Living for Likes
by Thao Nguyen
When I went to college, I thought that my days of caring what people thought of me were over. I believed I was ready to be confident, self-assured, and secure in myself. But right before my first semester, I got a smartphone, and along with it, all of the apps I didn’t have access to before. Some of them only stuck around for a few days (remember when Flappy Bird was a thing?), but others have been a mainstay on my homescreen for the last five years.
At first, Instagram seemed totally harmless. It felt much more private and controlled than Facebook and Twitter, and whenever I was bored, I knew there were thousands of memes for me to scroll through. But in addition to all those memes, were posts from so-called “instafamous” social media influencers. I became obsessed with the idea of insta-fame. I knew that I would never reach that status, but at the time, I was barely getting a dozen likes on my posts, and I wanted more.
Almost everything I did, I did it for the ‘gram. The food I ate, the coffee I drank, the clothes I wore, the places I visited. They almost always had to be deemed insta-worthy. I downloaded different photo-editing apps, I looked at the profiles of the “lifestyle experts” and tried to figure out what made them so likable. I became inundated with the world of hashtags, laboring over how to be clever, but also effective enough to get me on the discovery page. Every like, every notification was like a drip of morphine. It was exhilarating seeing my likes climb into the 50s and 60s and my followers begin to get closer to the number of people I was following. But it still wasn’t enough.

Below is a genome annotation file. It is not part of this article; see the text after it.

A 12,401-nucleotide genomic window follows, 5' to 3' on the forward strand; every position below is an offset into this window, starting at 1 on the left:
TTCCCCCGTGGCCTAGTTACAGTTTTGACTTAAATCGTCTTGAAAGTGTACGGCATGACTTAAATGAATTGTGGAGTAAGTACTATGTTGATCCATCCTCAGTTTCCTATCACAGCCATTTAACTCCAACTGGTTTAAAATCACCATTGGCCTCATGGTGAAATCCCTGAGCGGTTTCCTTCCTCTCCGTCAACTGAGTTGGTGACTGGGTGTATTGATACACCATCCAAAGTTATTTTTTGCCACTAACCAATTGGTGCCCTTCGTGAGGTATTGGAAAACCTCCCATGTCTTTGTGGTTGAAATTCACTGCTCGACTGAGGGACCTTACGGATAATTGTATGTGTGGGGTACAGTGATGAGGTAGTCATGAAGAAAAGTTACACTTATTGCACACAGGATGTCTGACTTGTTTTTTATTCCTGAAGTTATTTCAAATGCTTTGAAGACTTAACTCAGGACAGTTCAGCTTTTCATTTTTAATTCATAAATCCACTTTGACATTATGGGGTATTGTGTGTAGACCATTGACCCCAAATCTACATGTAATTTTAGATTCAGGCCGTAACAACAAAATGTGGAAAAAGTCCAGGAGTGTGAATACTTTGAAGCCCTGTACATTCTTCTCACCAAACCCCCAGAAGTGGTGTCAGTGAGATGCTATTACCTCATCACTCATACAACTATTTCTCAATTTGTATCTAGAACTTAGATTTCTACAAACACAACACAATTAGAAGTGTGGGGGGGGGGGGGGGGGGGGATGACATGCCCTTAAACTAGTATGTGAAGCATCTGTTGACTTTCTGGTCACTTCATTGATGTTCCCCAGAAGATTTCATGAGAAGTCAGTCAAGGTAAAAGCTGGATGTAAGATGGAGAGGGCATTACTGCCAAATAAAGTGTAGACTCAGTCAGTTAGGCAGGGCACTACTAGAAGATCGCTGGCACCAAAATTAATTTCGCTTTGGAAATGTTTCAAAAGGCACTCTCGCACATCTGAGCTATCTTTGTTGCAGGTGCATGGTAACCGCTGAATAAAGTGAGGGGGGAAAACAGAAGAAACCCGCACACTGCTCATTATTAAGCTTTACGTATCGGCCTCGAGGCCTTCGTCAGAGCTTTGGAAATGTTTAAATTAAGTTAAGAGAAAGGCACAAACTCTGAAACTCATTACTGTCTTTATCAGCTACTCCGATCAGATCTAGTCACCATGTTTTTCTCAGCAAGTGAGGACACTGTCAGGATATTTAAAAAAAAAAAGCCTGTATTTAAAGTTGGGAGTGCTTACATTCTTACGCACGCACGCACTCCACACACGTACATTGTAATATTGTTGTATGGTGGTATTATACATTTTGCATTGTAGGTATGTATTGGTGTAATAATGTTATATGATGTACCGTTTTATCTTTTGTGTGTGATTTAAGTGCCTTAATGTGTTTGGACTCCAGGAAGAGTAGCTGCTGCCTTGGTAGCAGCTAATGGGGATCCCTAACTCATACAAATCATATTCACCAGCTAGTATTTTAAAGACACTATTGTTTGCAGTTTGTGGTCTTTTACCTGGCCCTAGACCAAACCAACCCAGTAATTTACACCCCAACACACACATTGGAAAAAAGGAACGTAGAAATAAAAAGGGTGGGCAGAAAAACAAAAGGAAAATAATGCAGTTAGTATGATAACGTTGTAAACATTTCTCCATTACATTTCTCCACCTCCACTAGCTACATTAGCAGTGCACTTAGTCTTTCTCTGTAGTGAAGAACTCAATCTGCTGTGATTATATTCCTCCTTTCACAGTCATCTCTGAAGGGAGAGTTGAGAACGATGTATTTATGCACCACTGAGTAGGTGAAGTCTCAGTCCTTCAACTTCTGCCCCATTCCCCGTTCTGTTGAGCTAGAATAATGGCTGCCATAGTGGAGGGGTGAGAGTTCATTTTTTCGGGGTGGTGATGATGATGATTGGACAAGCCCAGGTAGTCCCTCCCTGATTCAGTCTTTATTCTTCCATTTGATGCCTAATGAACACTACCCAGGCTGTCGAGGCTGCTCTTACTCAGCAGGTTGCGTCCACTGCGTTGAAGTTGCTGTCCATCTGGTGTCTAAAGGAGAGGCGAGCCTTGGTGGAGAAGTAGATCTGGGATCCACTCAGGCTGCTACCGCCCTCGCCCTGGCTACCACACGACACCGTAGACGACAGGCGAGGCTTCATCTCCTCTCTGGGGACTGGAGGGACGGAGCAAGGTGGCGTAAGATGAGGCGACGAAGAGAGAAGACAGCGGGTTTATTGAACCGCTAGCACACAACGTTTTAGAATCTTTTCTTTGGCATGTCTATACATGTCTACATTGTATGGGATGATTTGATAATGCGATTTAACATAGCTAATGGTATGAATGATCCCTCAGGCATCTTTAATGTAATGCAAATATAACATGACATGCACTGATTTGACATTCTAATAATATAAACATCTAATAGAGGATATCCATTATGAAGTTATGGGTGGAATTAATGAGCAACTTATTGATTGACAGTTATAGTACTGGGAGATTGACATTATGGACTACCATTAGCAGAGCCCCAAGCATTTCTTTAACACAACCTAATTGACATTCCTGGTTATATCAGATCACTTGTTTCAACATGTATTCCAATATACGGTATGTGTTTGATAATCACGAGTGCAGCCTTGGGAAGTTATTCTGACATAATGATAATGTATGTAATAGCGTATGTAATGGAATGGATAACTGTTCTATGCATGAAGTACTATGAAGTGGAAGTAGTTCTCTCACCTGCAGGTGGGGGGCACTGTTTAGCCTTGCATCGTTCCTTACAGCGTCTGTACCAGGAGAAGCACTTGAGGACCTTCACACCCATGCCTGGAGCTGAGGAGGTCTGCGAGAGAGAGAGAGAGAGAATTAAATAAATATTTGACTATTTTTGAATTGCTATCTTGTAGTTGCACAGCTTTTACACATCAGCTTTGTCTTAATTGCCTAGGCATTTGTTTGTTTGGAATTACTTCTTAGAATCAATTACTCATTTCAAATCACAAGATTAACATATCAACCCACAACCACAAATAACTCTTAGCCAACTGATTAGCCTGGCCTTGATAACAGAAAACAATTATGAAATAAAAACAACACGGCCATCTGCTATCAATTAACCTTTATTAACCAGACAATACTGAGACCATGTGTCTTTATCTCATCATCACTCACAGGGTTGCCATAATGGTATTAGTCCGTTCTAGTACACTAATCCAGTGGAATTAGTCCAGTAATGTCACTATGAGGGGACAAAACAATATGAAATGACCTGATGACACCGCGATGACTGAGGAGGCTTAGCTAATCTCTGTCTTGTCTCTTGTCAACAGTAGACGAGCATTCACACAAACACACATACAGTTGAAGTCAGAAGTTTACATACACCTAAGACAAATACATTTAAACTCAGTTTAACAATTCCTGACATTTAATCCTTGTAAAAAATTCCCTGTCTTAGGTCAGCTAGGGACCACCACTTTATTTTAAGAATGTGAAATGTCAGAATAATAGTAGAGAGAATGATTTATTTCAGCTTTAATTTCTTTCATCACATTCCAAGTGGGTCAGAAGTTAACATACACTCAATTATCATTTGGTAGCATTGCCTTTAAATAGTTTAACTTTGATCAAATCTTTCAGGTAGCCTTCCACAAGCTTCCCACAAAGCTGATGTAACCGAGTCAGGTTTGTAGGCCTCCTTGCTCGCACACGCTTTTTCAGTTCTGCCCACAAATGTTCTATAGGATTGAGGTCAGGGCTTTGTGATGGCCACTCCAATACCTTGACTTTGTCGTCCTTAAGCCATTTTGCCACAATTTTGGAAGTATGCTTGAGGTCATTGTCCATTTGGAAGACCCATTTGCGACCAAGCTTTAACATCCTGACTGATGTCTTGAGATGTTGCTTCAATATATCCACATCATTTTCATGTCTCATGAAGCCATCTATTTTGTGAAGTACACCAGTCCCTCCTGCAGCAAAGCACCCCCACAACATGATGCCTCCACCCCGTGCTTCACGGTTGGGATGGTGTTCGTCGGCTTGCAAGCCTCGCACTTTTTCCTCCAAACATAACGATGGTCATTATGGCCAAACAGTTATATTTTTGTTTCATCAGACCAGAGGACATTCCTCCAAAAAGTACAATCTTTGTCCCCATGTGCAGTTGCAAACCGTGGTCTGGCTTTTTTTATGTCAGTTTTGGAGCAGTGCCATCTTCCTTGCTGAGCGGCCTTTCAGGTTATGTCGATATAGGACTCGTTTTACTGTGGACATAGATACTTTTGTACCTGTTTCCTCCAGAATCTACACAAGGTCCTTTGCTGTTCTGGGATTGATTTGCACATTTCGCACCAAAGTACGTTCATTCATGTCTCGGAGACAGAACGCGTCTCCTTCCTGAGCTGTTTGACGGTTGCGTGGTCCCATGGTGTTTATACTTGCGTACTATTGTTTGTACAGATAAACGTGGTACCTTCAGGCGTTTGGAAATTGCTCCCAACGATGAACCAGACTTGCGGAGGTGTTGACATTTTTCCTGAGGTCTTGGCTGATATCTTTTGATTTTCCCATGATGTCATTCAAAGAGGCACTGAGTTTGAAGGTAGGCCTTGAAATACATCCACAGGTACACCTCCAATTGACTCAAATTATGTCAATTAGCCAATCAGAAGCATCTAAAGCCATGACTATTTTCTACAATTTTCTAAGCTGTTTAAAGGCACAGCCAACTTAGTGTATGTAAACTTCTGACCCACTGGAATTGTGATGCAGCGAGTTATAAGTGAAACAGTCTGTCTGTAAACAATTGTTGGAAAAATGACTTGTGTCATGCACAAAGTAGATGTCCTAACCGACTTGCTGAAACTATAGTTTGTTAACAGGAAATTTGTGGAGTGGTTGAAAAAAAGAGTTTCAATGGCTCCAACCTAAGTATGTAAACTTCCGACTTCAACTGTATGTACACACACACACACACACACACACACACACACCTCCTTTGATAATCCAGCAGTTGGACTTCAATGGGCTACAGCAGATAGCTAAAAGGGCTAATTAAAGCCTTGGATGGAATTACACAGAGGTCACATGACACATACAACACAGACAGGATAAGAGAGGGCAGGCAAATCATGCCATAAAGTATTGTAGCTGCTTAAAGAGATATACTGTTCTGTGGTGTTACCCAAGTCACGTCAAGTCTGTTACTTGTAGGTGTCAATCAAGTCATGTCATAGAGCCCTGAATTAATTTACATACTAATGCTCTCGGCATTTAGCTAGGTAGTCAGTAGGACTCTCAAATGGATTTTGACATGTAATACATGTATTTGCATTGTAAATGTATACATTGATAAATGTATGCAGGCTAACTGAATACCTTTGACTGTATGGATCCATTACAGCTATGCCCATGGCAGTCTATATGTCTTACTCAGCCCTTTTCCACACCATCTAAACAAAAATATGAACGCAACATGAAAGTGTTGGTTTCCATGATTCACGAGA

I became inexplicably jealous of all of my friends - my real friends - who would get more likes than me, especially when we had posted the same photo. Instagram had managed to bring back up every insecurity I thought I had shed. I believed that people only pretended to like me, that they were all laughing at me behind my back. I believed that my friends only hung out with me out of pity. I believed that I wasn’t cool enough, artistic enough, or pretty enough to be liked. All of this, just because I wasn’t getting enough double-taps from people I didn’t know on the internet. Crazy, right?
I knew that what I was doing was superficial. Logically, I understood that my worth wasn’t determined by internet popularity. But my insecurity was strong enough to convince me to value it way more than I should have. I wish I could say that there was a happy ending to all of this, maybe there will be. Embarrassingly, it’s something I still struggle with. I’ve taken steps to remind myself to find validation from better sources; but old habits die hard, and I still find myself refreshing my Instagram notifications over and over on post days. However, now that I’ve realized how self-destructive I’m being and that I’ve put this all out there, I’m going to try a lot harder to rid myself of this way of thinking. It’ll be tough, but I’ve finally decided that social media is no longer going to rule my life.